Ready Player One is a coming of age story at its heart, but it also has adventure, romance, and science fiction elements to it. It’s about Wade Watts, an eighteen-year-old senior in high school. He is an orphan and lives in a double-wide with his aunt and her boyfriend, and two other families on top of a “stack” in Oklahoma City. The story takes place in 2044, and most of the world’s economy has tanked due to the depletion of the world’s fossil fuel energy resources. Poor families have migrated out of rural areas and into the cities, which are now overpopulated, and has led to the development of the “stacks” of mobile homes and RVs using metal girders. The cities are filthy and have become very dangerous.
Wade spends most of his time in an abandoned van where he can hang out without having to worry about people bothering him, or his aunt taking his stuff to pawn for rent money. He has one friend named Aech who, like Wade, is a student on a planet called Ludus, which is located in a virtual reality called the OASIS. They have never met in real life, and in fact Wade has no social life outside of the OASIS.
The OASIS was developed by James Halliday, an eccentric billionaire who developed computer games at first, then the OASIS, which is accessible to anyone free of charge via the internet. Upon Halliday’s death five years prior to the opening of the story, he initiated a world-wide Easter egg hunt (or OASIS-wide, to be more accurate) for three keys and their corresponding gates – which in turn lead to the ultimate prize of control of the OASIS and lots of money. Much of the world has spent time trying to be the first to solve Halliday’s riddles and win the contest.
Halliday grew up in the 80s, and much of his favorite entertainment comes from that era. Wade (or Parzival, as his avatar is known) is an ardent egg hunter – or gunter – and spends much of his free time researching Halliday and the media he enjoyed. Like many, he hopes to be the one to win the contest. But Innovative Online Industries also has their eyes on the prize so they can take control of the OASIS and turn it into a subscription based service. The IOI’s agents are called Sixers, and are basically the evil IOI Empire’s stormtroopers to the gunters’ Jedi knights.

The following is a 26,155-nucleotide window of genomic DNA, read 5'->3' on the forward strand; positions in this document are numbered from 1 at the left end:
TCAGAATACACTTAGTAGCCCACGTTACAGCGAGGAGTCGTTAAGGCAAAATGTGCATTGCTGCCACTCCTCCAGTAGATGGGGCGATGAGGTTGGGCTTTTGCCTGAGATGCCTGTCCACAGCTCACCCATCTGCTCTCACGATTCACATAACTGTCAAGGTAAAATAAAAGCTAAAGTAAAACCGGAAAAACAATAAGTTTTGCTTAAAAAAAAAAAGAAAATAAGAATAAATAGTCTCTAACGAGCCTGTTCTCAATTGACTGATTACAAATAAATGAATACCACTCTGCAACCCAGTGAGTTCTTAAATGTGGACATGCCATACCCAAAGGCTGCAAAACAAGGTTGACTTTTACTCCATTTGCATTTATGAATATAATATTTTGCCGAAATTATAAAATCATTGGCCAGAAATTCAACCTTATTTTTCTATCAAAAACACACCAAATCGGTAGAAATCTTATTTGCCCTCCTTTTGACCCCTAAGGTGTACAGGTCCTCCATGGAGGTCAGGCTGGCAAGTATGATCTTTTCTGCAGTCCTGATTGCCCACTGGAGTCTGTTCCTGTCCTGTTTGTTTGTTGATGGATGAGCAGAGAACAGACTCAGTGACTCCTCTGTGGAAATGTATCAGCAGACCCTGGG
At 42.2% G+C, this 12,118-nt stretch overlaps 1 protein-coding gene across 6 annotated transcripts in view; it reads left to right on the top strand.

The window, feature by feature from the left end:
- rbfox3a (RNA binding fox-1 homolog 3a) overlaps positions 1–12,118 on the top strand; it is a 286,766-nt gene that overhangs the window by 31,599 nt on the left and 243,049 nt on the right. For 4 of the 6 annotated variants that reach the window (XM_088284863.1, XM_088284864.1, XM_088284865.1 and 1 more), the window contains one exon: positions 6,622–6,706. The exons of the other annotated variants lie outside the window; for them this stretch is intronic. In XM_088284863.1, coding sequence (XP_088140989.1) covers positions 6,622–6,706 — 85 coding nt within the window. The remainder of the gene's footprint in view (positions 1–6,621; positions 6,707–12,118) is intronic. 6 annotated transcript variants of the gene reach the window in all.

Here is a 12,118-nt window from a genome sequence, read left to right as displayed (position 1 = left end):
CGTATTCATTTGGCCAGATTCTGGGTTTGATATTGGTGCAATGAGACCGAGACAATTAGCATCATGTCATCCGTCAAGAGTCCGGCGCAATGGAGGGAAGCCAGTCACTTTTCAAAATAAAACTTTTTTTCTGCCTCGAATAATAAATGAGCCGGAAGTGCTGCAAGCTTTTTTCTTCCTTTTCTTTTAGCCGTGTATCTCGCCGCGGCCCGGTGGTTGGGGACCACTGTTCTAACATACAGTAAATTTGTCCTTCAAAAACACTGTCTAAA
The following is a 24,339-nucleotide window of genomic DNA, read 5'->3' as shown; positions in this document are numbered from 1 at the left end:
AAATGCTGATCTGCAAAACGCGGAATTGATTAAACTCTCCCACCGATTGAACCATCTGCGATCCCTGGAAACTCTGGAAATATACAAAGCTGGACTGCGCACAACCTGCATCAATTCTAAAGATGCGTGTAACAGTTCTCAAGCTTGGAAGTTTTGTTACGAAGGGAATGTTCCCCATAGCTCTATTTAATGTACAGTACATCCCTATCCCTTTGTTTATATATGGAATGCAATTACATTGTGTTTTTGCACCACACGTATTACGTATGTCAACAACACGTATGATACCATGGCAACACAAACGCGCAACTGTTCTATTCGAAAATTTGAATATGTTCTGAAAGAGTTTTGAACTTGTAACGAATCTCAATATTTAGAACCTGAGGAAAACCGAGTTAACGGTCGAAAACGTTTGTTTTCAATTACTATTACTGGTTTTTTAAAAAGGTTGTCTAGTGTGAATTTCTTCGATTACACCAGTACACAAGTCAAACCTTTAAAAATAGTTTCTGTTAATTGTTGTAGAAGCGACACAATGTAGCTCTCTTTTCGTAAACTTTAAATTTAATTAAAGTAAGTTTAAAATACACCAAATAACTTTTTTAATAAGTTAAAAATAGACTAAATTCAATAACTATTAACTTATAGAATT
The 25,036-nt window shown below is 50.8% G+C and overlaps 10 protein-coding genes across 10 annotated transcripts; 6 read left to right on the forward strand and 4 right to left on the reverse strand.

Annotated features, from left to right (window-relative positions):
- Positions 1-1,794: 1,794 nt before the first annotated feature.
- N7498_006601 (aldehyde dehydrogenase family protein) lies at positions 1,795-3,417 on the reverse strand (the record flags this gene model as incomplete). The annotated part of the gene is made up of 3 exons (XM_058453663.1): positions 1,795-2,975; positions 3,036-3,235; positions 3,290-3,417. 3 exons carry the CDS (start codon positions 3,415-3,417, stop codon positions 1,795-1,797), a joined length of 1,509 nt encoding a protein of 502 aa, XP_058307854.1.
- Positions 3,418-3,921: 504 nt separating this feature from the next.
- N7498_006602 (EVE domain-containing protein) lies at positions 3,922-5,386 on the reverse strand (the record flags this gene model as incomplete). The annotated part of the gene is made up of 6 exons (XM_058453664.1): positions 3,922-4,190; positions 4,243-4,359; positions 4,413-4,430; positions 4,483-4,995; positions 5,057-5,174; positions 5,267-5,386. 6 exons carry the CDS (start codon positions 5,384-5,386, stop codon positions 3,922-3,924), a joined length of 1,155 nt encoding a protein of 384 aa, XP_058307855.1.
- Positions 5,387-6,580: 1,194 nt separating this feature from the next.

I mostly enjoyed this book (mostly…). I have a hard time believing that our society could devolve to what Cline has envisioned in only thirty years. But other than thinking it couldn’t happen in that short time frame, the rest of the dystopian world (outside of the OASIS) he has created I find believable and vividly described. Where he really succeeds is in his description of the OASIS as a virtual utopia and how people use it. As a gamer myself, I think the world he has created is a natural evolution of our current gaming and internet culture. It is free to access, but changing the way your avatar looks, where he/she/it can go, etc., costs real money and its used for everything from work, to education, vacations, and especially social networking and entertainment.
It’s hard for me to describe exactly why I didn’t love this book. On paper (no pun intended), it should have been a slam dunk. It checks a lot of the boxes for me in terms of subject matter, but I think it ultimately fails because it was just too easy to put down. I was able to stop reading at the very end, right before the climax. Normally I can’t do this. I’ll stay up until dawn reading a book if it captures my interest enough. This book just didn’t. I do think its worth the read because the subject matter and themes are provocative (how much of what you experience is valid if it’s in virtual reality), and the main characters are sympathetic and engaging. If you want a nail biter that will keep you on the edge of your seat most of the time, this book simply isn’t it. But if you want a pleasant read that you can easily put down if needed, I would definitely recommend it.